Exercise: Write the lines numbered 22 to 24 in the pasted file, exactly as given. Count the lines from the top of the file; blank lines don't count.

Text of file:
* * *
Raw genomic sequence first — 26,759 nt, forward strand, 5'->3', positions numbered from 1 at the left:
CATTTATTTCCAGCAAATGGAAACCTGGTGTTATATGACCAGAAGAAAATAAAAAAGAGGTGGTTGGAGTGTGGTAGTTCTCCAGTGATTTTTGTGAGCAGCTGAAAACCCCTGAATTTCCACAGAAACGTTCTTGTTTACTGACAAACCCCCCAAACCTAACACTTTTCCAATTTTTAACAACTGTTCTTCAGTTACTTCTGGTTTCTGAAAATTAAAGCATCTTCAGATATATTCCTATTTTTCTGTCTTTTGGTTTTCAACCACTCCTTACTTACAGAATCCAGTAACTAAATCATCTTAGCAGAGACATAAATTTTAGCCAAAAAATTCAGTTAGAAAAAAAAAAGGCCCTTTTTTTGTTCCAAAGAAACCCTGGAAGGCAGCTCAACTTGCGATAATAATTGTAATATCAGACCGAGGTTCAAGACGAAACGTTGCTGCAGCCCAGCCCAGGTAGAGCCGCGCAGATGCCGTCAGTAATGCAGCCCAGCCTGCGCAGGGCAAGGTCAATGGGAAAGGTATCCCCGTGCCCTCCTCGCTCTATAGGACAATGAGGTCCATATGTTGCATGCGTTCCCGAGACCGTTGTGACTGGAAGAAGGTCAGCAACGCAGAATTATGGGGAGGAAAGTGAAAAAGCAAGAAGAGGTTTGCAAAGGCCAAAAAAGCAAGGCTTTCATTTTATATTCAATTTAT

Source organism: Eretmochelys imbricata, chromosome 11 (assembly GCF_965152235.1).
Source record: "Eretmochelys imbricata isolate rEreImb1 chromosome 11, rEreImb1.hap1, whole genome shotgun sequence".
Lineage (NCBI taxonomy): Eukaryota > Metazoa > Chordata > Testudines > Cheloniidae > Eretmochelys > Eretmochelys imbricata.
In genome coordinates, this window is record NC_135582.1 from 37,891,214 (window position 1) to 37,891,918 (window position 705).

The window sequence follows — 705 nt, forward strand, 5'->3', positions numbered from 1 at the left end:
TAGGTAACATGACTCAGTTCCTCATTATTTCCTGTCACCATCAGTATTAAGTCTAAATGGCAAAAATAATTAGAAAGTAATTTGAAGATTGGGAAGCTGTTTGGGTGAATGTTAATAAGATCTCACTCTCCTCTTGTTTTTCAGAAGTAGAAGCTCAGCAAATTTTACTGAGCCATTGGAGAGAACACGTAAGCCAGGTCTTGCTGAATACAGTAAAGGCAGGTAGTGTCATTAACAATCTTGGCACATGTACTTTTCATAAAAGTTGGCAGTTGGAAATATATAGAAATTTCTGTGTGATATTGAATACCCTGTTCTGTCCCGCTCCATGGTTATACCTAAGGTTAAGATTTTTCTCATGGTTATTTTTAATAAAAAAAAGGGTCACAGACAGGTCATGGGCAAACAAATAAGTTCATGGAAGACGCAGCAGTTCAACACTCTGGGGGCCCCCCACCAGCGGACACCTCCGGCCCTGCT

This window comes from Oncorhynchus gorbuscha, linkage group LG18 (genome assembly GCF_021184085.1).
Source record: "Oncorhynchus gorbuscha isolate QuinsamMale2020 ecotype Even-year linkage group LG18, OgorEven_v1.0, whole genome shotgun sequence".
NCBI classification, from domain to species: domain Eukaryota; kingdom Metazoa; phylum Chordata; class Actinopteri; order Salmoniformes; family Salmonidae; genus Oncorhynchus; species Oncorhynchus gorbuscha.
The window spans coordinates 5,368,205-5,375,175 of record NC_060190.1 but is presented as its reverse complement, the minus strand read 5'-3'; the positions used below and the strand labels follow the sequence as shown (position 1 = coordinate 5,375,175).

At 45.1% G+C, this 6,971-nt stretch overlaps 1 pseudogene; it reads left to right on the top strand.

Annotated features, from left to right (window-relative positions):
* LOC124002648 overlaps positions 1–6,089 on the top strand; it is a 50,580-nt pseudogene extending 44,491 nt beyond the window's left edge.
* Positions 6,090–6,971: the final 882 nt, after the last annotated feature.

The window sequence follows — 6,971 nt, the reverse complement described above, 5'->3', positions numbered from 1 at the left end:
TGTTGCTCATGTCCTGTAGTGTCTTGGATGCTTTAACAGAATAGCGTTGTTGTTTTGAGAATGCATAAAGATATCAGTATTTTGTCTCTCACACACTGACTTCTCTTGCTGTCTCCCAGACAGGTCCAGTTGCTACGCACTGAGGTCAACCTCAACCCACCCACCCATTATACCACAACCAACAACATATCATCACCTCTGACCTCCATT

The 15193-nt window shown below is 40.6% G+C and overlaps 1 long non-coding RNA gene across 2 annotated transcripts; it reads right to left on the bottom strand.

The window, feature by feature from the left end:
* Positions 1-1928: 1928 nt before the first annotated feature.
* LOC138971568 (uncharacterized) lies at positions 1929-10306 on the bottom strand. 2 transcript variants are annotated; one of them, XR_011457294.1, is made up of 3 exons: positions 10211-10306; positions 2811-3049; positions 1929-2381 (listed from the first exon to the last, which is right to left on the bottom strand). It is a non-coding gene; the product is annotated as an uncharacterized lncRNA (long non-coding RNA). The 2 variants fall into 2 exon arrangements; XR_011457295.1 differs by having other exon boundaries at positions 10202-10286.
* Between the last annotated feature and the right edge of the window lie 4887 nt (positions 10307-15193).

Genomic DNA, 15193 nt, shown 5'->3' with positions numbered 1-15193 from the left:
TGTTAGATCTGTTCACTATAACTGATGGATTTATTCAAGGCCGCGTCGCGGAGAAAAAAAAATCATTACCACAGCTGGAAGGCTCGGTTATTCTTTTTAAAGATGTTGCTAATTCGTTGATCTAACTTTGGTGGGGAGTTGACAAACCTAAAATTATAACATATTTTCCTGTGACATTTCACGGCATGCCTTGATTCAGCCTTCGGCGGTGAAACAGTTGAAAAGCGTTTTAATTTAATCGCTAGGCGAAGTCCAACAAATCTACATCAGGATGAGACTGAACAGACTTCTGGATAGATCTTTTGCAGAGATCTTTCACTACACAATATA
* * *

* LOC138971568 (uncharacterized) lies at positions 1929-10306 on the bottom strand. 2 transcript variants are annotated; one of them, XR_011457294.1, is made up of 3 exons: positions 10211-10306; positions 2811-3049; positions 1929-2381 (listed from the first exon to the last, which is right to left on the bottom strand). It is a non-coding gene; the product is annotated as an uncharacterized lncRNA (long non-coding RNA). The 2 variants fall into 2 exon arrangements; XR_011457295.1 differs by having other exon boundaries at positions 10202-10286.
* Between the last annotated feature and the right edge of the window lie 4887 nt (positions 10307-15193).

Genomic DNA, 15193 nt, shown 5'->3' with positions numbered 1-15193 from the left: